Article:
Analog Summing Mixer
Headroom – Sweet spot – Harmonics
I fed my converters with the hottest signal in the center of the panorama and started automating the faders around it.
Soon enough, the magic happened: the summing box started purring like a happy big cat and I knew that was the sound I always struggled to reach, the famous and legendary “warmth and openness of analogue” I so many times read about. “The analogue fat warmth sweetspot”.
Why use an analog summing?
- Because you want to sound like pro!
- Good sound sells and make best first impression of your music.
- No digital harshness, distortion and squashed sound like with home computer.
- The VintageMaker electronic circuit design is optimized to provide sufficient headroom to accommodate the signals from a large number of channels, as well as to maintain a sufficiently low noise floor.
While a digital system rounds off all values for level, pan, eq-ing and compression, the analog summing technique operates with an infinitely high resolution, causing no rounding errors or digital distortions. The analog domain offers a number of great advantages compared to the simple “DAW bounce-function”.
Analog summing advantages ?
- In the analog world, there are no 0s and 1s, only voltages.
- These complex sinusoidal voltages include harmonics and other elements.
- Analog summings are producing 1st, 2nd, 3rd etc. harmonics as well as saturation/rounding peaks which makes sound so called warmer, fatter, richer.
- It provides headroom buffer zone for harmonics, transients or loud sounds without risking clipping, which result a more dynamic open and wide, depth 3D sound.
When mixing on a computer, many prefer to sum the tracks in the analog domain, which can result in more depth of field and a wider, more defined stereo image. I hear phrases like “more depth and separation,” or “more rounded/warm low end”, bass is round and fat, middles are intensive but pleasant, trebles are nice and silky.
A sound engineer described as follows: the digital mixing is a mathematical summing, for example 1+1=2 (exact 2). When you mix in analog: 1+1=2,05 (because your tracks are summed as sinusoidal voltages) + as well as adding beneficial harmonic distortion the “pleasant harmonics”, rounds, transparency and more spatial depth.
- Harmonic and non‑harmonic distortions of summing network over nominal level
- Active amp circuit, transformers and inductors or solid‑state devices.
- Different external processors, amplifiers, tube amps.
Transformers and tubes produce both even and odd harmonics.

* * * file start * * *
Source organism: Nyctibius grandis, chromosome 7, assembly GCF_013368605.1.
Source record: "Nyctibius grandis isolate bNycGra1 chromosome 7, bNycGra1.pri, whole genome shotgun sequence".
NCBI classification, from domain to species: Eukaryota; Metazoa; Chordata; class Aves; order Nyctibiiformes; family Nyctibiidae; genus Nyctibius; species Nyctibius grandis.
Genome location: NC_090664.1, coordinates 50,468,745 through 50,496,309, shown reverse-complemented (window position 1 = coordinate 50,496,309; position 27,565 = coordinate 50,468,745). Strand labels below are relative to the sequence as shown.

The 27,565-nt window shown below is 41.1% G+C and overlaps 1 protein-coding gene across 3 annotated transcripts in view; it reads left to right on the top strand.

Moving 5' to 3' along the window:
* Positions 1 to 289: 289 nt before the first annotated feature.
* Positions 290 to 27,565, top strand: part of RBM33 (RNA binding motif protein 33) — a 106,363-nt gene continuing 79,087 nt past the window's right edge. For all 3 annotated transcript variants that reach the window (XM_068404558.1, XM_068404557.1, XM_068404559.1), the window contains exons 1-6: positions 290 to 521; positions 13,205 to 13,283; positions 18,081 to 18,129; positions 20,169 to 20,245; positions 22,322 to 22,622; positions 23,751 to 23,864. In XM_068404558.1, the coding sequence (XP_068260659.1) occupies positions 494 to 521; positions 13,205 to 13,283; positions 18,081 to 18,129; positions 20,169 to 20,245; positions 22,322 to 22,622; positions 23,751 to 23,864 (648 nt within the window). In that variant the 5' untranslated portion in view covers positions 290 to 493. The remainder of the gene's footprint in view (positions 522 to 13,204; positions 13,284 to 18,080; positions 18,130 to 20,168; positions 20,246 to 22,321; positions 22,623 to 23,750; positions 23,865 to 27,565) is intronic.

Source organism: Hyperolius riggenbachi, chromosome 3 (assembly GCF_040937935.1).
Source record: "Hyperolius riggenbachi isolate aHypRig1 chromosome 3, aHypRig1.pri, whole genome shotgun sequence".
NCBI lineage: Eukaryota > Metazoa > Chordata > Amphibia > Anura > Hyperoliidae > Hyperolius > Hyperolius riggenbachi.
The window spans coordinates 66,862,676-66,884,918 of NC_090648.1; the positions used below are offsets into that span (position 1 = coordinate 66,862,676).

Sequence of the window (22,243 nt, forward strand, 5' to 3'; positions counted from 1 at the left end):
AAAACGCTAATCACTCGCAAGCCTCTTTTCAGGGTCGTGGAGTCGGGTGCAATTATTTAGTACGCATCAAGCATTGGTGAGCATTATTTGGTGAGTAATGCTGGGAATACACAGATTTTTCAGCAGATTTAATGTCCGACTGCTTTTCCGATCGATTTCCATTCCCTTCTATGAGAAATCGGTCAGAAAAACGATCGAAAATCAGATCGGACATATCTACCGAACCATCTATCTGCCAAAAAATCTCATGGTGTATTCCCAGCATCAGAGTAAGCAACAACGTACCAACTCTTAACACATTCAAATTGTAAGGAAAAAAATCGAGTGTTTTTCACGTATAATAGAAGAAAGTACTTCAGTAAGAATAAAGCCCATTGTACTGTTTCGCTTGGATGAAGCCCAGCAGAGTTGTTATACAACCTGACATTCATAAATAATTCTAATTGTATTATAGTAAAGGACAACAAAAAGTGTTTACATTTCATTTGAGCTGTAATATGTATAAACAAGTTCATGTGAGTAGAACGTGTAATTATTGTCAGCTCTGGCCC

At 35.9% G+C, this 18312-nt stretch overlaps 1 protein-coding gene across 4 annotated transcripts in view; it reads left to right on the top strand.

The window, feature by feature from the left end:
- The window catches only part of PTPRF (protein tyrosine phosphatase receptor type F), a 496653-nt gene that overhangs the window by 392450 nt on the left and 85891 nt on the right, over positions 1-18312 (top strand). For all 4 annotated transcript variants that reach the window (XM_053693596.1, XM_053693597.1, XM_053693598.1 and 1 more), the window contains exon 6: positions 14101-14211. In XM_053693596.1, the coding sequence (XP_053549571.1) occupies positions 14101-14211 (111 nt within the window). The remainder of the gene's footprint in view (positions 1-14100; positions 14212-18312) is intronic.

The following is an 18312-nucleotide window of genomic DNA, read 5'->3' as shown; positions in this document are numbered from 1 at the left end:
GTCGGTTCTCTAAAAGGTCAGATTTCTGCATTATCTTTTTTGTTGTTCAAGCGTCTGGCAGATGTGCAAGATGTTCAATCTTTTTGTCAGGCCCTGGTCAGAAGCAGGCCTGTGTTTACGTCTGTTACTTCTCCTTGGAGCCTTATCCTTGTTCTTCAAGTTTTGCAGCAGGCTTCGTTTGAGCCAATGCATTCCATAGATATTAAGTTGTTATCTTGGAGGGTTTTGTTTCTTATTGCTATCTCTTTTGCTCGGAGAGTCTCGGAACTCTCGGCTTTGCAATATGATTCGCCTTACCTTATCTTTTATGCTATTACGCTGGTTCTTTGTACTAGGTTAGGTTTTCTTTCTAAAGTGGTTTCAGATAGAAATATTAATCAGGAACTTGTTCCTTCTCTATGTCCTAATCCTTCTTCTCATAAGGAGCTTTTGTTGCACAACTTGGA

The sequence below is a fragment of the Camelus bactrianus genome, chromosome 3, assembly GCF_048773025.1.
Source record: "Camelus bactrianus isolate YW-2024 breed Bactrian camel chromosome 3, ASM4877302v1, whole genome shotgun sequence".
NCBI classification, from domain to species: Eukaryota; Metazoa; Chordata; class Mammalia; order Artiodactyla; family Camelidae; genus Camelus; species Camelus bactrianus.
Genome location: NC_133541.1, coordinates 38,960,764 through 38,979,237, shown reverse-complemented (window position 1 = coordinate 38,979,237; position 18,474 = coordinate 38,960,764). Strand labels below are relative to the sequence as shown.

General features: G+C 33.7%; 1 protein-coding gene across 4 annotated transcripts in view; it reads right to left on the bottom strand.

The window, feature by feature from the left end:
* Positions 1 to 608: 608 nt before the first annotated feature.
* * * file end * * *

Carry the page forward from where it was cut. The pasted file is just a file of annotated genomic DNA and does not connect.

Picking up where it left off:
There is a popular misconception that transformers produce odd harmonics and that tubes produce even harmonics. This simply is not true because both devices produce both types of harmonics by different way and ratios.
Harmonic Distortion - The colour factor
How to hit the analog harmonic distortion on the PASSIVE side of summing?
Simply boost up your DAW output Level (master fader) – and you get some “nice” distortion because you’re pushing the SUMMING INPUTS (SUM BUS) Passive side of Summing Mixer – quite a bit OVER its nominal level. (after that gain up the summed signal by your internal amp or external mic preamps or DAW mic preamps)
Many people don’t know this, or they don’t care about proper gain staging, however it is the one of the most significant and important part of analog mix procedure.
Advantages over nominal level in order:
1. Passive summing SUM BUS side (Active or Passive summing mixer)
- creates harmonic and non‑harmonic distortion – analog nonlinearities = pleasant distortion
- pleasant gentle analog distortion creates “nice” harmonics
- harmonics extend up – multiples the sound fundamental frequency
- extended frequency spectrum make the sound more musically “colored” sound
2. Active summing amp side (Placed after SUM BUS – passive summing network)
- uplift harmonics – (amplify) harmonics generated by – passive summing side
- excite harmonics – (multiple) even and odd harmonics by – transformers
If you have passive (not active) summing – you can boost or attenuate harmonics by:
- your mic preamps of your audio interface
- your line-level inputs of your audio interface
- your outboard preamps (different) color change in the sound
Harmonics multiples the sound fundamental frequency – that psychoacoustically excite the overall timbre, adding to sound:
- Depth Presence
- First order distortion is essentially the frequency response.
- Second order distortion is even harmonics
- Third order distortion is odd harmonics.
Gain staging from your DAW
Gain Staging and hit the “sweet spot”
“Gain staging is like pulling the focus of a camera lens”
So what’s a gain stage?
How to find the Sweet Spot ?